Prime Minister Kishida Fumio announced the extension on Tuesday.
The current entry ban went into effect on November 30, with stricter quarantine rules for anyone returning from countries where cases of the Omicron variant have been confirmed.
In announcing the extension, Kishida added the caveat that cases involving humanitarian issues or national interest would be given additional consideration.
Third round of vaccinations
Kishida also unveiled an updated vaccination policy. The timeline for booster shots for the elderly has been moved up, with the government to ask prefectural authorities to set up large-scale inoculation venues and additional sites to increase the pace of vaccinations. The government also plans to open up booster shots to the general public as early as March, using additional supplies of the Moderna vaccine.
Kishida said his administration will work with the Self-Defense Forces to set up a large vaccination venue to support local efforts.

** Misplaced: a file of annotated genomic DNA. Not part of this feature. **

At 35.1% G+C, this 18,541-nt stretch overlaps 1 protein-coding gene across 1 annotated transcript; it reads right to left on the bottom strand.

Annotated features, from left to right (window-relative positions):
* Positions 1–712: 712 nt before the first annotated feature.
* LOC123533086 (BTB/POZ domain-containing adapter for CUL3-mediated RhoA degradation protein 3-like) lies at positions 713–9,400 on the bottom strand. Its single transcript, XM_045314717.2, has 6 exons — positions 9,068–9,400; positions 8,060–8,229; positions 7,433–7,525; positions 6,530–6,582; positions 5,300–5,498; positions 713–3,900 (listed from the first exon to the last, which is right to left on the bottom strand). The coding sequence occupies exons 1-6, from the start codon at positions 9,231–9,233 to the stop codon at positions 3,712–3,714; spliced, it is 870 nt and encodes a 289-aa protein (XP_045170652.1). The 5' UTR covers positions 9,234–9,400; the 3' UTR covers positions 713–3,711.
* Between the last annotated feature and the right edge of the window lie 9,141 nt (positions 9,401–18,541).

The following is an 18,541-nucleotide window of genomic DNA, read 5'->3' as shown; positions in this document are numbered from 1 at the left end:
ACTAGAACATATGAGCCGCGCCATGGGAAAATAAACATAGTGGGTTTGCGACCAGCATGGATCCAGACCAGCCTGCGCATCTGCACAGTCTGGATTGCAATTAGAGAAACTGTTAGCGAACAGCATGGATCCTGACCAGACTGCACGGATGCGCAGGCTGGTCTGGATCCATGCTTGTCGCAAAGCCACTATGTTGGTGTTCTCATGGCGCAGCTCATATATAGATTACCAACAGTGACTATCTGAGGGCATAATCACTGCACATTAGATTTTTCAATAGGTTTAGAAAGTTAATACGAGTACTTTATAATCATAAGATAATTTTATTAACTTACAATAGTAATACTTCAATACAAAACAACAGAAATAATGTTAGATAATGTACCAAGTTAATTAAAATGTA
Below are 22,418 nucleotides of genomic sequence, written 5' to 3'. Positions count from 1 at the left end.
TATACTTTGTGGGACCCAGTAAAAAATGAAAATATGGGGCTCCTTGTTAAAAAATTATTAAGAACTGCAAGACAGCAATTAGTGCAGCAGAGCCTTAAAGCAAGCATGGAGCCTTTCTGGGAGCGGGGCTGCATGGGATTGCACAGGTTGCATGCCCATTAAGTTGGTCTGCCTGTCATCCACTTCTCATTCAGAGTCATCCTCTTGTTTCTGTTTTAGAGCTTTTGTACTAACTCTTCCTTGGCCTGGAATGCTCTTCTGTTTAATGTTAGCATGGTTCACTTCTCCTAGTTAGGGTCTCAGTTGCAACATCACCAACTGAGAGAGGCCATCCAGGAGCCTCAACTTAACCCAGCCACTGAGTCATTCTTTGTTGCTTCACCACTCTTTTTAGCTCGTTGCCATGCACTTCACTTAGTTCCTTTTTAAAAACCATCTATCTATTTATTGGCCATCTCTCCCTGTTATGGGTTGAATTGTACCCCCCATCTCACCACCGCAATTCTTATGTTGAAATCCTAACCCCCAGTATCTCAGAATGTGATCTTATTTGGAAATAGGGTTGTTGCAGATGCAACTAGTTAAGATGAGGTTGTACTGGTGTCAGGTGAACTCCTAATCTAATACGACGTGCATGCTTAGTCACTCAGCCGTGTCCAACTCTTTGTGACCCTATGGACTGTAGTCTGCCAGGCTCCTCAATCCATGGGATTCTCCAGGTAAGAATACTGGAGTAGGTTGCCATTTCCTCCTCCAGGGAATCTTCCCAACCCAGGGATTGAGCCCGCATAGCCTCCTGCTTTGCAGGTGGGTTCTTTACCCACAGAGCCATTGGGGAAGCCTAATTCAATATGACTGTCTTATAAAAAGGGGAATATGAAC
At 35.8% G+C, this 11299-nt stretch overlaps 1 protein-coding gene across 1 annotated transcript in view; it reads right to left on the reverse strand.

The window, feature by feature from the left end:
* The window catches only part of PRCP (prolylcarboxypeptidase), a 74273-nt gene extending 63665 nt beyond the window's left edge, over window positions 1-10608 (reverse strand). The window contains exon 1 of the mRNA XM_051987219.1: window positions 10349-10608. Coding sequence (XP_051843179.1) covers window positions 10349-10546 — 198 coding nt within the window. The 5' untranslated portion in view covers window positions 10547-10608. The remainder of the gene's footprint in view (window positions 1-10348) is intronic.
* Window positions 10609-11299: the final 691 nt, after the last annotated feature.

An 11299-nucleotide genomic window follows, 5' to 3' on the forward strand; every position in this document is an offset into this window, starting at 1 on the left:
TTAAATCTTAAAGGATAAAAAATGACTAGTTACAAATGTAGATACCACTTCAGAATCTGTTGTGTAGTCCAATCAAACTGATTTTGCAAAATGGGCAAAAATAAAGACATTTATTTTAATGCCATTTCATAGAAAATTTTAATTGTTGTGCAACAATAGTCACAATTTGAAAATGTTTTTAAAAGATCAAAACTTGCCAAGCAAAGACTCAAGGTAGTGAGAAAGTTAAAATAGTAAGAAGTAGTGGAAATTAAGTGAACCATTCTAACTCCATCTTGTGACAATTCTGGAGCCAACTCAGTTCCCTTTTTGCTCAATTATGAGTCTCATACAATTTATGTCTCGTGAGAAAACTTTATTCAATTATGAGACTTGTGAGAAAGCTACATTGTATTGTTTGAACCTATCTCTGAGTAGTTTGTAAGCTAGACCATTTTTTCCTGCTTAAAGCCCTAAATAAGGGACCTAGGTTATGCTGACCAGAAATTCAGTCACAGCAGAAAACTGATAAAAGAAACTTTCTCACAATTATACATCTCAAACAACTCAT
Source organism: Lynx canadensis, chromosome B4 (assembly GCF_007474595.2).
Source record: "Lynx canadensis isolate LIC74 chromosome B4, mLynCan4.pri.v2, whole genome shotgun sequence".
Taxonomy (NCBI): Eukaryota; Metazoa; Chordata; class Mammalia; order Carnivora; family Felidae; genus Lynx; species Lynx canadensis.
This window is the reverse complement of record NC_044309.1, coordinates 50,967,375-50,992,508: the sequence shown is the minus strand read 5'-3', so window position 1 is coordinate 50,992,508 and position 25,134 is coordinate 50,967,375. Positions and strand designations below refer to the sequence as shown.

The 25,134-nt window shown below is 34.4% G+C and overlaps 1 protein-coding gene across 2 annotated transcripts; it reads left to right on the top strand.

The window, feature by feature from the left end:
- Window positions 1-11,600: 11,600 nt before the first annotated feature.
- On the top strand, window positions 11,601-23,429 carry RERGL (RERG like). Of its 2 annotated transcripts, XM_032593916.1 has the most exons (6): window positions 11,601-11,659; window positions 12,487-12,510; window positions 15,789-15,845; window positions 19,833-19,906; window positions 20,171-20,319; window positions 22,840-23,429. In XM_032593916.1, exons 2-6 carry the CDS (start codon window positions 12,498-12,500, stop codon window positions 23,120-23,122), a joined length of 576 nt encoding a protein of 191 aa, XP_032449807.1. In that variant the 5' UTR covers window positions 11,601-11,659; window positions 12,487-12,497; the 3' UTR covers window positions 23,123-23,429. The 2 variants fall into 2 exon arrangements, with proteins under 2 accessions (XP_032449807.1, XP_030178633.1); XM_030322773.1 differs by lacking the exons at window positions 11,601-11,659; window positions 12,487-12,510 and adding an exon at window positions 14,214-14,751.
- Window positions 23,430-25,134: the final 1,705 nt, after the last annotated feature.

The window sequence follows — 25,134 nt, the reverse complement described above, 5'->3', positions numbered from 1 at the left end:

The government is also pushing for children 12 and older to get vaccinated, as the Omicron variant has been particularly prevalent in this age group. The government is in the process of getting vaccines authorized for children under 12 as well.
Kishida said the government will ask schools to compile flexible measures, such as organizing make-up exam dates and allowing students to enroll late, as well as offering online classes.
Surge in the south
The government has implemented quasi-emergency restrictions to prevent the spread of the virus in Okinawa, Yamaguchi, and Hiroshima prefectures, lasting from January 9 to the end of the month.
The southernmost prefecture of Okinawa is at the center of the latest surge. The number of new daily cases exceeded 1,700 earlier this month and has increased more than 30-fold since the first day of the year.
With a growing number of medical staff unable to work, the Self-Defense Forces has dispatched medical personnel to work at hospitals in Okinawa
“The important thing is to protect the lives of the people,” Prime Minister Kishida told reporters on Tuesday. “It is a battle against an unknown virus, but I hope that we can overcome this situation by making adequate preparations and working together without excessive fear.”